TRUCKEE, Calif. — On Sunday morning, people could be seen jogging and walking on Truckee’s trails, taking advantage of the warm sunny day.
Among them was Chris Lagorio, of Stockton, Calif., who said he would be OK with paying a higher Truckee sales tax to support them.
“One thing up here is it’s always beautiful — the trails are clean, nice and you can always count on that up here, and I would like it to stay like that,” he said.
Others are still undecided.
“I’m not sure at this time just because I know we get taxed so much, but I know things need to be (funded),” said Diana Pruski, a Truckee resident who was walking Sunday along the legacy trail. “Maybe a fundraiser instead of a tax — that way they get money in, but not (by) taxing.”
Of 564 registered Truckee voters surveyed last fall, 67 percent said they would vote in favor of a quarter-cent sales tax measure, while 29 percent were against and 4 percent were undecided. Concerns included taxes already being too high and a perception Truckee has enough trails, among others.
Currently, the town has a sales tax of 8.125 percent, which is higher than Nevada County (7.625 percent) and Placer County (7.5 percent), and lower than the state average (8.38 percent).
If Measure R — the proposed quarter-cent, 10-year sales tax increase to fund construction and maintenance of separate paved and earthen trails in Truckee — is approved in the June 3 primary election, Truckee’s sales tax would grow to 8.375 percent.
“It’s a sales tax, so one could opt out in theory,” said Paco Lindsay, owner of Paco’s Truckee Bike & Ski and a director with the Truckee Trails Foundation. “... It’s also a tax I view as spread across. Property tax that’s only affecting property owners, and not everybody owns property. This is where everybody who chooses to consume a taxable good pays for it — the local, a second-home owner and a visitor.”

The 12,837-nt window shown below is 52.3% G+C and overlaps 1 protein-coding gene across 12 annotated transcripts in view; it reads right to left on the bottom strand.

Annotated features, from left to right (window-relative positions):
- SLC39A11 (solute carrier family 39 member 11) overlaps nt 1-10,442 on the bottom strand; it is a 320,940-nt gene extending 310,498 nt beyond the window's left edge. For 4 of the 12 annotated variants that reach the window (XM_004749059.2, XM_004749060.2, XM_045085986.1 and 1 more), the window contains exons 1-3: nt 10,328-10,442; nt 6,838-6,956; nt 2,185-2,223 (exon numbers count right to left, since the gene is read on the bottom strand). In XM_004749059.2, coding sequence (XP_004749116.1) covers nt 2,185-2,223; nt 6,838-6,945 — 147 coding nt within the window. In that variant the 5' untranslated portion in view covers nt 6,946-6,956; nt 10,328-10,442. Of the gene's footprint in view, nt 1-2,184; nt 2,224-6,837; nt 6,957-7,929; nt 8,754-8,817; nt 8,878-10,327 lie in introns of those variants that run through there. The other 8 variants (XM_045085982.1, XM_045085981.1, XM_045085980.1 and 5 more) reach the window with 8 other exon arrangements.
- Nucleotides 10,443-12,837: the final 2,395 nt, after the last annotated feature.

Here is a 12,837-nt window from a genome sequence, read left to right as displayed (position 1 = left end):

Sales-taxable items in California include furniture, giftware, toys, antiques, clothing and some labor services, among others. Excluded items are many groceries, prescription medicine and certain medical devices, and items paid for with food stamps.
It’s estimated the measure would generate $10 million, all of which would stay in Truckee, and nothing going to overhead costs. The town of Truckee estimates $8 million would go toward trail construction, and the remainder to maintenance.
The town is working with a citizen advisory group to identify which trails in the Truckee Trails and Bikeways Master Plan would receive funding, should the measure pass, with the legacy trail mentioned in the ballot language. An oversight committee would review expenditures.
Promoting the measure is the grassroots group Committee for Trails (Yes on R).
“All the studies show people want it, surveys show people want it, so it’s not like we have to go crazy here,” said Lindsay, who is also committee chair.
As for fundraising, Truckee Trails Foundation has donated $10,000 to the campaign, with other donations coming from Truckee River Legacy Foundation and private individuals.
Those funds could go to informational mailers and road signs, among other uses, Lindsay said.
The primary vote-by-mail period is from May 5 to May 27, while the deadline to register to vote is May 19. To register, go to registertovote.ca.gov.
Election polls will be open from 7 a.m. to 8 p.m. on June 3.
“It’s in the community’s hands now,” Lindsay said.